OAN’s Noah Herring
11:02 AM – Tuesday, July 11, 2023
The PGA Tour defended its decision to merge with LIV Golf in front of the Senate early on Tuesday morning.
The Senate Homeland Security Committee’s Permanent Subcommittee on Investigations, led by Sen. Richard Blumenthal (D-Conn.) and Ron Johnson (R-Wis.), began at 7 a.m. PT on Monday and lasted roughly three hours as they heard testimony from PGA Tour Chief Operating Officer Ron Price and board member Jimmy Dunne.
The PGA Tour Commissioner, Jay Monahan, had originally planned to appear before the Senate, however, due to a leave of absence regarding an unspecified medical situation, he was not able to show up. Monahan later announced that he would be returning to his role on July 17th.
Blumenthal urged the PGA Tour not to go through with the deal during the hearing, as he was the biggest critic of the merger. Republican Senator Ron Johnson was more supportive of the deal.
LIV Golf CEO Greg Norman and the Saudi investment fund’s governor, Yasir Al-Rumayyan, reportedly did not appear due to scheduling conflicts.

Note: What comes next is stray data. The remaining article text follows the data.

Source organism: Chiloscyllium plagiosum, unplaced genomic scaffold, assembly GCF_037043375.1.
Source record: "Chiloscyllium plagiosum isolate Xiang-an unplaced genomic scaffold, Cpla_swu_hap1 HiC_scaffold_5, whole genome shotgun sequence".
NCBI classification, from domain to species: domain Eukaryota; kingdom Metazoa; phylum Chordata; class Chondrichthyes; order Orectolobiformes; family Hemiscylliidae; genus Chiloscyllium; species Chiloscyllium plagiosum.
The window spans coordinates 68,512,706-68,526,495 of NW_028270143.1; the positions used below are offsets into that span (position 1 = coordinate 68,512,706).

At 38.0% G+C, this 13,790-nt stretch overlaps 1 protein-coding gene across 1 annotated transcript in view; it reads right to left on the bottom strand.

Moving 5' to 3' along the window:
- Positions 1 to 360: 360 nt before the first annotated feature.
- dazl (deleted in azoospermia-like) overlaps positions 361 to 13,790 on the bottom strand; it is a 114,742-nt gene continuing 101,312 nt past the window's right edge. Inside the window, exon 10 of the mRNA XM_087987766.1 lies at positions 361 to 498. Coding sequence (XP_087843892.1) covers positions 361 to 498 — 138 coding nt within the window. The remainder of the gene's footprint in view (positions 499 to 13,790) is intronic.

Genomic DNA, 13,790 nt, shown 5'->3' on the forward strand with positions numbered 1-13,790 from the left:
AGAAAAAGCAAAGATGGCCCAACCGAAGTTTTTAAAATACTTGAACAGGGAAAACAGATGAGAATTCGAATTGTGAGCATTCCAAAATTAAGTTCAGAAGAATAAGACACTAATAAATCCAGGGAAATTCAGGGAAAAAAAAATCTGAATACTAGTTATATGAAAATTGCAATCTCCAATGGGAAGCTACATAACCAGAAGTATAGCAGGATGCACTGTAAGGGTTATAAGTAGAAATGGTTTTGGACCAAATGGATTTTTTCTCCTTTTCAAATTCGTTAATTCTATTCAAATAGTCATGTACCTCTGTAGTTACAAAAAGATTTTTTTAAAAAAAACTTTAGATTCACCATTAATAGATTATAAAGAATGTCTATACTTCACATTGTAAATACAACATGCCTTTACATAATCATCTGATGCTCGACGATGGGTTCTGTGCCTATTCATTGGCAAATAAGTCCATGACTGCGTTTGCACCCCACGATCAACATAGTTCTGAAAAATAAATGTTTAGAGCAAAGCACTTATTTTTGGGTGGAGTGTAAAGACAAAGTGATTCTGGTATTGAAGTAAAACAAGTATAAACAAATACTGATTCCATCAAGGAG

The Senate panel is probing the agreement, which would merge commercial operations of the two leagues. The proposed deal prompted questions revolving around the future of the tour and its players’ sponsorships.
Many critics of the merger also have concerns about the Saudis’ ties to the 9/11 attacks. 15 of the 19 hijackers that day were originally from Saudi Arabia, and Osama Bin Laden, the terrorist purportedly behind the attacks, was also born in the country.
The merger was first announced in June and it shocked many fans of the sport, with some accusing LIV of “sports-washing,” or spreading government influence through sports.
Dunne and Price argued that the PGA Tour would benefit the most from their proposed deal. Dunne continued that if a deal were to go through, the tour would “definitely stay intact and becomes more powerful,” and added that he hoped AL-Rumayyan would have a “more productive role in the game of golf” in a more constructive way.
“We are in a situation where we faced a real threat … You could go elsewhere for $1 billion, $3 billion, maybe $50 billion,” Price said. “We could do it but if we went down that path, we would end up giving up total control.”
The hearing ended with Blumenthal expressing how they had “learned a lot,” and also communicating that the American people “need to learn more.”
It is unknown if representatives for the Saudi Arabia Public Investment Fund will testify in the future.
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